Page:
When I first became a cardiac surveillance nurse, I learnt the obvious quickly: hospital gowns are the bane of efficient wound reviews.
Let me begin by saying I am all for #endPJparalyis. But before this terrific campaign started, and anyway for the early post-operative days, I feel for the cardiac patient. I wouldn't want to wear anything other than pyjamas after having just a large meal, so I can imagine wanting to wear the same, if I was still 8 kilos up in fluid weight after cardiac surgery.
So I accept that certainly for the short term, many of our patients cannot yet fit into their regular clothes. What is surpising to me, for all the talk of efficiency and improvement, is that our cardiac care still includes the laborious and traditional 'hospital gown hurdle'.
For instance, at our hospital, cardiac female patients are still provided with a hospital gown, which can be opened up only to just to the under bust line (think granny/empress-style). From that mid chest point- i.e. from under bust to just up to the collar- the hospital gown is stitched closed.
This means to view the wound, one of two things needs to happen: the gown needs to be removed entirely (cue silent prayer that this is done in a sternal protective manner, Houdini style), or the lady has to gather up the front of the gown, and hold it up under her chin. Like an NHS pastel-pink, flowered, cotton beard.
You know how whenever Gram negative bacteria is found in the surgical wound, the surgical team will mutter about how the patient must be scratching themself*? A possible issue might just be that the bacteria were brought up with the hospital gown, from bottom end, up along the length of the chest wound...
Even the back fastening gowns are hard-going for sternotomy wound review. The lungs of a cardiac patient may be still powering-up after surgery, but we might need to squish them just abit again, asking the patient to lean forward so that you can get at the hospital gown ties. If the patient is slim, the back of the gown is double-wrapped and double-tied. If the patient is a very large male, this maybe quicker involving only one tie, but in any event, you still have manoevre in between bed and chair (not always easy). The front of the hospital gown needs to be down to around belly button (again, with a different mix of bugs below), then pulled back up over the surgical wound.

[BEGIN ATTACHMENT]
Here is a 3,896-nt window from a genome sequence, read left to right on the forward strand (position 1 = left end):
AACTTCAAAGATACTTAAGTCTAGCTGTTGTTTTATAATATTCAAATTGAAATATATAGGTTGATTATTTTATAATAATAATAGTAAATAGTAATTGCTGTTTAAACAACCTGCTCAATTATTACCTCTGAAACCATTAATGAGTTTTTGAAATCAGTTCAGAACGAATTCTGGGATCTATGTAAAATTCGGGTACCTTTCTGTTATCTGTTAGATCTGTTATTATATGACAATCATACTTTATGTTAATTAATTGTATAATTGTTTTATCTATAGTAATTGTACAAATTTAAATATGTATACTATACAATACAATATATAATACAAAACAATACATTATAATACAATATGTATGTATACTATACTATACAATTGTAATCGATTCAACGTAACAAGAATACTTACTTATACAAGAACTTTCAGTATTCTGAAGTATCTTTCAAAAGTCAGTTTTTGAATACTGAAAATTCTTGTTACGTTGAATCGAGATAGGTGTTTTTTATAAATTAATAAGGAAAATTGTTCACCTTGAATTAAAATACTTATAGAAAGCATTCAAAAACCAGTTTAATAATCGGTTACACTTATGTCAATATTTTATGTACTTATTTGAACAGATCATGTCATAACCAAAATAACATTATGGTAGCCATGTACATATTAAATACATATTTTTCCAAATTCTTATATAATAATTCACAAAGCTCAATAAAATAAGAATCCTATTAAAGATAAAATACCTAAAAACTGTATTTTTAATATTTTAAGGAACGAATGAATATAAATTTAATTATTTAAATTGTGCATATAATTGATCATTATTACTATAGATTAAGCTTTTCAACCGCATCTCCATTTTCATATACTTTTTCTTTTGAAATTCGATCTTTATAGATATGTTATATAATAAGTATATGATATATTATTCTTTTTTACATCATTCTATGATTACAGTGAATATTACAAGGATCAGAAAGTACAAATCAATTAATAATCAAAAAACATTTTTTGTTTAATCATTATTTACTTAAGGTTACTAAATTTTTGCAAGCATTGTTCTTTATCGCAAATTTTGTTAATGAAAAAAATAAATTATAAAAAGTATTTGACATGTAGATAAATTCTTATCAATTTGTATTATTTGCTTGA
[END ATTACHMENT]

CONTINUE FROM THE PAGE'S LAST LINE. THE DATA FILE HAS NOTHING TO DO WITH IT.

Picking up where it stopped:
I appreciate that the hospital gown wasn't designed solely with the cardiac surgical patient in mind. It is for all-comers, and all-sizes, for inpatient care. But for our ward based cardiac patients, are hospital gowns fit for purpose? I wish we could increase our stock levels for male pyjamas (some with boxer style longer shorts), across all the sizes. For women, I would hope for a mid-length hospital gown, but with popper-fastens all the way up the length of the front of the gown.
Imagine that - easy access to review cardiac surgical incisions including chest, legs and groin areas. All checked without patient contortion or excessive state of undress. It makes sense from my biased surveillance perspective anyway - particularly if you are paying extra (rather a bit ironically) for a 'visible' style surgical dressing.
Maybe this isn't an issue at your hospital site. But for me, while I am day dreaming about cardiac-surveillance-friendly hospital gowns, I might even add to my mental request warm dressing gowns for patients who need them and/or disposible pants…
*sadly, I have actually seen this- in sort of slow motion/brain scarring stuff for any SSI preventionist, but thankfully, it is a rare occurance